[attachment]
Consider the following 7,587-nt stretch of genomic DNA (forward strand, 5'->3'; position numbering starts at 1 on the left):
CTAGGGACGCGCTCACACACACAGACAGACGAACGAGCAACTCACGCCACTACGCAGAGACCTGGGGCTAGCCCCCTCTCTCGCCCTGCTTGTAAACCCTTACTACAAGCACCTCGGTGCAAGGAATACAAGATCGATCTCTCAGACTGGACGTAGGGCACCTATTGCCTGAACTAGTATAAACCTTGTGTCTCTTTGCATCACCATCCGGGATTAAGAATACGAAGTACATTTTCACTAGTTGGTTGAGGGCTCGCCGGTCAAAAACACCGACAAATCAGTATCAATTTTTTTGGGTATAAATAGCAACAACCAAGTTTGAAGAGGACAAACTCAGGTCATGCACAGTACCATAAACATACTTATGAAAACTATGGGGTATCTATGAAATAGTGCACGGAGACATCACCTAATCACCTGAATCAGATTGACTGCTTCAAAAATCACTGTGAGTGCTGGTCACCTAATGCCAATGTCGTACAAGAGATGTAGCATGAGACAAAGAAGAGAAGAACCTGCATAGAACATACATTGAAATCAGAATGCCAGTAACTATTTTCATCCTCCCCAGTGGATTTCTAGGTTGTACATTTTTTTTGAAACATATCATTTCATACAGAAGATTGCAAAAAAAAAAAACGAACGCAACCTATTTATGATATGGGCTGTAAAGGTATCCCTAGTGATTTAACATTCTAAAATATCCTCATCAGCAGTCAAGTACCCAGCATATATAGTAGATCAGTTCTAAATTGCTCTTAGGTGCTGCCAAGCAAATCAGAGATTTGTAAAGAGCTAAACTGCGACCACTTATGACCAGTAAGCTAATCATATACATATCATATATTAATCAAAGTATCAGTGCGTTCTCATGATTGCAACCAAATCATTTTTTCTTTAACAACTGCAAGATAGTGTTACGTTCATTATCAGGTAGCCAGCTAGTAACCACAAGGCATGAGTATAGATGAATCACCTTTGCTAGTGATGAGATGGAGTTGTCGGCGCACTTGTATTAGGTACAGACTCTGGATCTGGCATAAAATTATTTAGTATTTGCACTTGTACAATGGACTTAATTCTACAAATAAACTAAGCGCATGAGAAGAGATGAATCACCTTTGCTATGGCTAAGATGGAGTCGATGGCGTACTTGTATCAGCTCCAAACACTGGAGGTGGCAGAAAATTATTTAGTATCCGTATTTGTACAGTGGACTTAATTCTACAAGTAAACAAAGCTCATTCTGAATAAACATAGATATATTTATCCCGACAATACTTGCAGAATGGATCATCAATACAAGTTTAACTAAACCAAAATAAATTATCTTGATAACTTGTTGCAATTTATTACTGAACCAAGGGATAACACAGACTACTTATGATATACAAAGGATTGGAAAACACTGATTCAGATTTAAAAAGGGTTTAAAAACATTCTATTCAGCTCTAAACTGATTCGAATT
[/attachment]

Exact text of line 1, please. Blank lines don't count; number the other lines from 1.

Consider the following 7,587-nt stretch of genomic DNA (forward strand, 5'->3'; position numbering starts at 1 on the left):